I am supportive of priests carrying for self-defense, but I am opposed to the priest or any cleric arming themselves during, or making use of arms during the Holy Sacrifice of the Mass. The priest is acting in persona Christi capitas during the divine liturgy, and thus all of his actions and attitudes should conform as closely as possible to Christ in that event, and also should be such as to witness to the Gospel of Jesus most clearly. I think if armed security is necessary, it is more in keeping with the duties, obligations, rights, and responsibilities of the lay faithful to provide for it during a public celebration of the Eucharist. If it is not possible for the sword to be left at the outer door, at least let the sword be left at the gate to the sanctuary, the new Holy of Holies.

  42. Maltese says:

    Stephen–the first Apostles carried sharp daggers…

  43. Imrahil says:

    Rev’d dear @Philipp Neri,

    you do know the interesting ways our beloved modernity has got used to take in thinking?

    “I shoot for defence, without hesitation, without remorse” is a logical, sound position. It is your position, in theory it would be my position. “I philosophically reject any violence, under any circumstance whatsoever” is a logical, even if not common-sense position. It is the position of the pacifist, which can be respected, though any try to agree without will just not work.

    The modern man, as usual, is a sentimentalist. He says, if he is among the more brave types, “I’d shoot first and repent afterwards. All those people who do not shoot are cowards; all those people who do not repent of their deed afterwards – come on! I actually shot a man dead – are psychopaths.” Only he’d probably formulate that with less clarity than I used just now (forgive the immodesty). Otherwise, he says: “shooting? shooting? how horrible is this?” – “so you mean that it is always wrong to shoot an aggressor?” – “Leave me alone with the question!!”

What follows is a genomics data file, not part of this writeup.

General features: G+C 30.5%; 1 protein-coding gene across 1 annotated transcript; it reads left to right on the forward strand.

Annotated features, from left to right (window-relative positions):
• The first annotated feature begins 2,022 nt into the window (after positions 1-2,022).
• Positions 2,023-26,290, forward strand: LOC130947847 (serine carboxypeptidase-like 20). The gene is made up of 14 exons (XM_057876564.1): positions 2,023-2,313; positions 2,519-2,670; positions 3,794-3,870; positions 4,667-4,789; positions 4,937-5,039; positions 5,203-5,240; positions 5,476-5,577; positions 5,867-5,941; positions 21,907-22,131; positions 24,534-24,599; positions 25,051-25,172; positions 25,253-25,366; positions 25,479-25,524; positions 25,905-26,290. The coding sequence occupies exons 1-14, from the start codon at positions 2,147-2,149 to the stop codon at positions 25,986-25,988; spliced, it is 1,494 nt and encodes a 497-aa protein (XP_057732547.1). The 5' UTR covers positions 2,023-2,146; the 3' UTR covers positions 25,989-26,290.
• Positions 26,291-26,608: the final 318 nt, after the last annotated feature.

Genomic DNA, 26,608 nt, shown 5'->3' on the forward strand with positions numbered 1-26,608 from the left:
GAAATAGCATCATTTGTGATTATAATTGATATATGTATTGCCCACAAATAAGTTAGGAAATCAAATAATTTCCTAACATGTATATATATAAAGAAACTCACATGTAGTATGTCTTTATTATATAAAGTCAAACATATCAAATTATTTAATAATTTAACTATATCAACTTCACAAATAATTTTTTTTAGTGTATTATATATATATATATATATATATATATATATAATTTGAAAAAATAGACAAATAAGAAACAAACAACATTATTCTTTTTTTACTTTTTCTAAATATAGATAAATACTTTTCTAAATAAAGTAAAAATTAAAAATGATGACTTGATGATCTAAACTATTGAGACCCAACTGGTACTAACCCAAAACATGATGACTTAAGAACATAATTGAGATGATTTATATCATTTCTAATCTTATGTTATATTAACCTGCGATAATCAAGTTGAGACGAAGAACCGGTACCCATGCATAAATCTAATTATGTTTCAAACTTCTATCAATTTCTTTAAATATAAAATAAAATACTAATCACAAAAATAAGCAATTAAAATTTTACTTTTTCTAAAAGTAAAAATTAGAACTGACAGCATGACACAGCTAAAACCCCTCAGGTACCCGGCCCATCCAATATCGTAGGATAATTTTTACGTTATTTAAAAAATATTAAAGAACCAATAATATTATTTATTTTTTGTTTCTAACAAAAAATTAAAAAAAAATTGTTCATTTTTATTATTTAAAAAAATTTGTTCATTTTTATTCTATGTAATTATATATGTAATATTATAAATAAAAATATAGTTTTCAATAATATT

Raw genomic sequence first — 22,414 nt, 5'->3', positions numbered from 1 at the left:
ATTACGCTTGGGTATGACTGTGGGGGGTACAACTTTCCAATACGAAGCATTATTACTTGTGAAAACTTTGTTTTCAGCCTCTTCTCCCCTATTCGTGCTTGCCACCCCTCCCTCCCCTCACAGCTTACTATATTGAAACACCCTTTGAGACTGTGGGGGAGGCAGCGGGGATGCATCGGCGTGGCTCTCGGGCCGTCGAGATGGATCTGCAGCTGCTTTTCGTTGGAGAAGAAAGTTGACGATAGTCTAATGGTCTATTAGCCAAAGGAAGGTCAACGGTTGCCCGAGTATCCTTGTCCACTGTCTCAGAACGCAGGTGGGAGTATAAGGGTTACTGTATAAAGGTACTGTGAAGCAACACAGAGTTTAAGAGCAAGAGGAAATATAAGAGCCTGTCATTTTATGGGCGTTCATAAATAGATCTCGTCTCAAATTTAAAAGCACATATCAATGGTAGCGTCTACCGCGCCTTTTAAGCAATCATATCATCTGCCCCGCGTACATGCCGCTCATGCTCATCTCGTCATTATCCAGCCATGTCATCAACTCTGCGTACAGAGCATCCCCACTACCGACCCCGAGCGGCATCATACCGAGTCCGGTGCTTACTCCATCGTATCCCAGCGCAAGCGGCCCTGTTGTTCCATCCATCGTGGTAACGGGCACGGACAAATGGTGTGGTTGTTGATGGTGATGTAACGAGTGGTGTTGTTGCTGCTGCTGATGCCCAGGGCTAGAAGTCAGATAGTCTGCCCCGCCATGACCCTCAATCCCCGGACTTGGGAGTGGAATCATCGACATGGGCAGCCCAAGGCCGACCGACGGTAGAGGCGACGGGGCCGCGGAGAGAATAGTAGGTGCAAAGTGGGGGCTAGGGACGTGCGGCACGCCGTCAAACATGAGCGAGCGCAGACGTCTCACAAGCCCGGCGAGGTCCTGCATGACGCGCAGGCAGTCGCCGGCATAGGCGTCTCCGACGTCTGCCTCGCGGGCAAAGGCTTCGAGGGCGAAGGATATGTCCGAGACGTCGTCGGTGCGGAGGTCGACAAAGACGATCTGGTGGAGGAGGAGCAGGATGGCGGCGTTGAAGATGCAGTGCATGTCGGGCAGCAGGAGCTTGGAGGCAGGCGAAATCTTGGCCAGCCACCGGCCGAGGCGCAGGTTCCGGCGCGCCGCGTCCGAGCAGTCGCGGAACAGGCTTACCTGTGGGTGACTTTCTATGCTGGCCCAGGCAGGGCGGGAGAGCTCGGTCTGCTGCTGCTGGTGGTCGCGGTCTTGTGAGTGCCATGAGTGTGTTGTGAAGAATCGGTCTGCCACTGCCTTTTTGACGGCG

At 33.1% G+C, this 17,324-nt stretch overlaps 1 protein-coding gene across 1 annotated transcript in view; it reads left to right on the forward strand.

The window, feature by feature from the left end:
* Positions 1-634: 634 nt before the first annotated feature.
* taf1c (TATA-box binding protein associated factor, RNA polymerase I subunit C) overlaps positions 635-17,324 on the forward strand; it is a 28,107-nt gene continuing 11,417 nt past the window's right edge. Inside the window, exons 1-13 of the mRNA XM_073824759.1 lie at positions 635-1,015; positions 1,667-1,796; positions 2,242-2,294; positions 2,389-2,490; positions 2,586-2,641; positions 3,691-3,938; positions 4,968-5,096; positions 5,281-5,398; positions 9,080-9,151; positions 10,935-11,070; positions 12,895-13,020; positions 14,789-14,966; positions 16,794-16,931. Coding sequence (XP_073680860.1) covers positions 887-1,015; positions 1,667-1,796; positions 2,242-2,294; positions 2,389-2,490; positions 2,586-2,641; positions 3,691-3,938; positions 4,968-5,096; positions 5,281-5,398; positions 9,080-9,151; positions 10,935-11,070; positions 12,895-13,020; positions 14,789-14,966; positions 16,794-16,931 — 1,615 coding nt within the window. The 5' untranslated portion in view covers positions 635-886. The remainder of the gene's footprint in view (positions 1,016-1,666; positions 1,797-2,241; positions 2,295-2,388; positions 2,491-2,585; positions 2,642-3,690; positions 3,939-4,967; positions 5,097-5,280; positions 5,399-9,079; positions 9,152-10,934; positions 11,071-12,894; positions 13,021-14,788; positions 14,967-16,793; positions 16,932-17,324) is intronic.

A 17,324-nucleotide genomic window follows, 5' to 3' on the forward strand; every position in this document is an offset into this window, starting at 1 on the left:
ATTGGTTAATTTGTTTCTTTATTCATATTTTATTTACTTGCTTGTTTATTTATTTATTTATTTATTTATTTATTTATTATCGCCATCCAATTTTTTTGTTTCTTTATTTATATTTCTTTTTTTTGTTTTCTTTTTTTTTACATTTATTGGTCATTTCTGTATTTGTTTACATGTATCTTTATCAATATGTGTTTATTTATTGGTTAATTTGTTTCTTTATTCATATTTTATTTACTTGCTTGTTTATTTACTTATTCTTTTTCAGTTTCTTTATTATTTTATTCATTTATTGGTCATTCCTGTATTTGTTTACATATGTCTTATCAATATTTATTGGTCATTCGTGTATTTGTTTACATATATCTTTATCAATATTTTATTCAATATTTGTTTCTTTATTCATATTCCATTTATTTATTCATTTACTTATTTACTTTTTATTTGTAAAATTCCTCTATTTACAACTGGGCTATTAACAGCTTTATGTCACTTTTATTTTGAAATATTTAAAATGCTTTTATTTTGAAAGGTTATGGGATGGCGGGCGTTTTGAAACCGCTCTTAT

If shooting is right, then it must be done without hesitation before it and without remorse afterwards.

    I agree with that; only I would not shoot myself, first because I have no weapon, second because I would not trust my marksmanship (especially in the situation).

  44. Imrahil says:

    (With “you do no” I only used a way to excuse myself for giving a musing of my own. I did not intend to imply that you didn’t.)

  45. Arele says:

    I would certainly feel safer and more secure if I knew that my priest was carrying concealed during mass. (However, it’s best if we all don’t know exactly who is and who is not carrying concealed. That is the real deterrent.)

    I wouldn’t want to be the only one prepared in case of a shooting, nor the only one to take the heat (no pun intended) should tragedy hit. What a wonderful and fitting example if priests, as leaders, also took on the responsibility and leadership of self (and other) defense!